Clippers sale hinges on legality of Sterling family trust
Probate hearing on $2B sale to former Microsoft CEO Steve Ballmer is July 7
The $2 billion sale of the Los Angeles Clippers will hinge on the technicalities of family trust law and whether Donald Sterling's estranged wife had the right to unilaterally negotiate a deal with former Microsoft CEO Steve Ballmer.
The July 7 trial will look at the trust's terms alone and not focus on whether the 80-year-old Sterling is mentally incapacitated, Superior Court Judge Michael Levanas said Monday.
Attorneys will argue about whether Shelly Sterling properly followed the terms of the trust in declaring Donald Sterling to be mentally incapacitated.
Shelly Sterling struck a deal to sell the team to Ballmer in May after Donald Sterling's racist remarks to a girlfriend were publicized and the NBA moved to oust him as an owner.
She had two doctors examine her husband and they declared that he was mentally incapacitated and unable to act as an administrator of The Sterling Family Trust, which owns the Clippers. The terms of the trust say incapacitation can be determined by two licensed doctors without ties to the family who are specialists in their field.
In court filings, Donald Sterling's attorneys argued that he submitted to medical examination under false pretenses, and that the examination and letters regarding his mental capacity were defective and incomplete.
The judge said another issue likely to be front and centre during the trial is what happens to a deal that hasn't been closed when a trust is revoked. Donald Sterling revoked the trust on June 9.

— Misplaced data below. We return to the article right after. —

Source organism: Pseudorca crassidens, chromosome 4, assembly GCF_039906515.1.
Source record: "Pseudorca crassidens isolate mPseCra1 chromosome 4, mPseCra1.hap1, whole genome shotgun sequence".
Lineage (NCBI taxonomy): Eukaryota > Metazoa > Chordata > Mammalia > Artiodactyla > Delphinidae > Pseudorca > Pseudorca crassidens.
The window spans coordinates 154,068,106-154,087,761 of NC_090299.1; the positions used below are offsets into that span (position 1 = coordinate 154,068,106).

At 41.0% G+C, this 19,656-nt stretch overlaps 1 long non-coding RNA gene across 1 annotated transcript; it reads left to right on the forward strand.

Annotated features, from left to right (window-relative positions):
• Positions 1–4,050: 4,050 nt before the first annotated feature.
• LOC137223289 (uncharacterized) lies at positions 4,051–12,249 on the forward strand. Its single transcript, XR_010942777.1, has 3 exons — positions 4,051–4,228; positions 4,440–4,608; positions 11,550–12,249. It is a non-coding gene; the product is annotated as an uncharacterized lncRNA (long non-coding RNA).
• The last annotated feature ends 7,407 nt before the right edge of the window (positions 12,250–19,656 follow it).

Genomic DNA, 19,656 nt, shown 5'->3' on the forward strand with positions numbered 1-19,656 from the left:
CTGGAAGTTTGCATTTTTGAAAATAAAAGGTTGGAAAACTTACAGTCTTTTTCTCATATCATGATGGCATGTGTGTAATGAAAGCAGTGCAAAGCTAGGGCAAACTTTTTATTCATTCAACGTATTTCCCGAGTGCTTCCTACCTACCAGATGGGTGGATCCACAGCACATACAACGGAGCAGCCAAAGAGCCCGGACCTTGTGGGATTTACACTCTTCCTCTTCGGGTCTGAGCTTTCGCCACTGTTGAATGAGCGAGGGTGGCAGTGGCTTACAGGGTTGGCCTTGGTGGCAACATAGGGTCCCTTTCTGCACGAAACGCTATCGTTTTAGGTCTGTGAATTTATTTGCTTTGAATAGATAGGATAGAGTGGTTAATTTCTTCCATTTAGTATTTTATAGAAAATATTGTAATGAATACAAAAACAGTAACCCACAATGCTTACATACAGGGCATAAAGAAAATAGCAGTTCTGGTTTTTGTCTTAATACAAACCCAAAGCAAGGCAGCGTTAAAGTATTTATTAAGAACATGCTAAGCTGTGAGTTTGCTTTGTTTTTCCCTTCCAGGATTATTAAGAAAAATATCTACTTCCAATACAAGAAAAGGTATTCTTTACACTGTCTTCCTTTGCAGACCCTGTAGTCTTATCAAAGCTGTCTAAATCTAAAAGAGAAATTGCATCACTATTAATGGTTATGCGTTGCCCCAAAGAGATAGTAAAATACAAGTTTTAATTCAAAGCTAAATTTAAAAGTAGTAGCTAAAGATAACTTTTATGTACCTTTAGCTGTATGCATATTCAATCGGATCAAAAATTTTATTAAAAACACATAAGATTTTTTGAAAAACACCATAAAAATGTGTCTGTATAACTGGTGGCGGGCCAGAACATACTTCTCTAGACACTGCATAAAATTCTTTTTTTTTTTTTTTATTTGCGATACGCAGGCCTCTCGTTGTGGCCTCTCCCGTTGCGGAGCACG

Shelly Sterling's attorneys say finishing the deal with Ballmer is part of winding down the trust's affairs. But Donald Sterling's attorneys say the revocation means probate court has no jurisdiction, and winding down affairs refers to passive actions, not a sale that markedly changes the assets in the trust and its value.
Timing has been an issue throughout the proceedings and Levanas did not allow the trial to be postponed as requested by Donald Sterling's attorneys. An expedited timetable was put forward from the beginning because NBA owners must approve the deal and they're schedule to meet July 15 to vote.
That's the same day Ballmer's offer is set to expire — and there is no deal without the judge's determination that a sale was properly done.
If the sale isn't completed by Sept. 15, the league said it could seize the team and put it up for auction.